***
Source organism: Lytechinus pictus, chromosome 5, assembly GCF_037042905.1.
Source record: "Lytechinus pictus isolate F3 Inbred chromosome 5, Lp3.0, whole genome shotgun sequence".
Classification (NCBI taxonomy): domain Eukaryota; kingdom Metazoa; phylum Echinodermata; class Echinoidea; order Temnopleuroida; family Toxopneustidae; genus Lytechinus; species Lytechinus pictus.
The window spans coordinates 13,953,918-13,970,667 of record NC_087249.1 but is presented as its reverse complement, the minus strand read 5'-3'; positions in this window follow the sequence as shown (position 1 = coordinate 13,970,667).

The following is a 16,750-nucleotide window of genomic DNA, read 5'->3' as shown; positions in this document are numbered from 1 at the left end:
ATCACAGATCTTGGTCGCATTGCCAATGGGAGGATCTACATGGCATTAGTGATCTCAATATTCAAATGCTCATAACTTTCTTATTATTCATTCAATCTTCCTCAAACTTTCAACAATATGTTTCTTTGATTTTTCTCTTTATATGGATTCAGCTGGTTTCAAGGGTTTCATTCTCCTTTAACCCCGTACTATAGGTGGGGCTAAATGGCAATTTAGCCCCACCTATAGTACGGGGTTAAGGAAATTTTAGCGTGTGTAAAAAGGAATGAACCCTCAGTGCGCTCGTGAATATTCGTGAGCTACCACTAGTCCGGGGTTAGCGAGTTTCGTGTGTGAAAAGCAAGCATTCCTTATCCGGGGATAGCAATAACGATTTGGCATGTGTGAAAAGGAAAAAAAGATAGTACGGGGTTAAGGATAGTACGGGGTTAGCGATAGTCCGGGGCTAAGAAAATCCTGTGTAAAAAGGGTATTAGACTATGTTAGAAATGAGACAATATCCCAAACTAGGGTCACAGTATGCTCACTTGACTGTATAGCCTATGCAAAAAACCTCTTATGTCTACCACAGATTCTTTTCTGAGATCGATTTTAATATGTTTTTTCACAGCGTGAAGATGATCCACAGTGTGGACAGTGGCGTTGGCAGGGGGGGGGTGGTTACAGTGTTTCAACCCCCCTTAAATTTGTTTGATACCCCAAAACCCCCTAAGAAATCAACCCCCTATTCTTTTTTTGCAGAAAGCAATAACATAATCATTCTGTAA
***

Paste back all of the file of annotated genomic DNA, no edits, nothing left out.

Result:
Source organism: Lytechinus pictus, chromosome 5, assembly GCF_037042905.1.
Source record: "Lytechinus pictus isolate F3 Inbred chromosome 5, Lp3.0, whole genome shotgun sequence".
Classification (NCBI taxonomy): domain Eukaryota; kingdom Metazoa; phylum Echinodermata; class Echinoidea; order Temnopleuroida; family Toxopneustidae; genus Lytechinus; species Lytechinus pictus.
The window spans coordinates 13,953,918-13,970,667 of record NC_087249.1 but is presented as its reverse complement, the minus strand read 5'-3'; positions in this window follow the sequence as shown (position 1 = coordinate 13,970,667).

The following is a 16,750-nucleotide window of genomic DNA, read 5'->3' as shown; positions in this document are numbered from 1 at the left end:
ATCACAGATCTTGGTCGCATTGCCAATGGGAGGATCTACATGGCATTAGTGATCTCAATATTCAAATGCTCATAACTTTCTTATTATTCATTCAATCTTCCTCAAACTTTCAACAATATGTTTCTTTGATTTTTCTCTTTATATGGATTCAGCTGGTTTCAAGGGTTTCATTCTCCTTTAACCCCGTACTATAGGTGGGGCTAAATGGCAATTTAGCCCCACCTATAGTACGGGGTTAAGGAAATTTTAGCGTGTGTAAAAAGGAATGAACCCTCAGTGCGCTCGTGAATATTCGTGAGCTACCACTAGTCCGGGGTTAGCGAGTTTCGTGTGTGAAAAGCAAGCATTCCTTATCCGGGGATAGCAATAACGATTTGGCATGTGTGAAAAGGAAAAAAAGATAGTACGGGGTTAAGGATAGTACGGGGTTAGCGATAGTCCGGGGCTAAGAAAATCCTGTGTAAAAAGGGTATTAGACTATGTTAGAAATGAGACAATATCCCAAACTAGGGTCACAGTATGCTCACTTGACTGTATAGCCTATGCAAAAAACCTCTTATGTCTACCACAGATTCTTTTCTGAGATCGATTTTAATATGTTTTTTCACAGCGTGAAGATGATCCACAGTGTGGACAGTGGCGTTGGCAGGGGGGGGGTGGTTACAGTGTTTCAACCCCCCTTAAATTTGTTTGATACCCCAAAACCCCCTAAGAAATCAACCCCCTATTCTTTTTTTGCAGAAAGCAATAACATAATCATTCTGTAA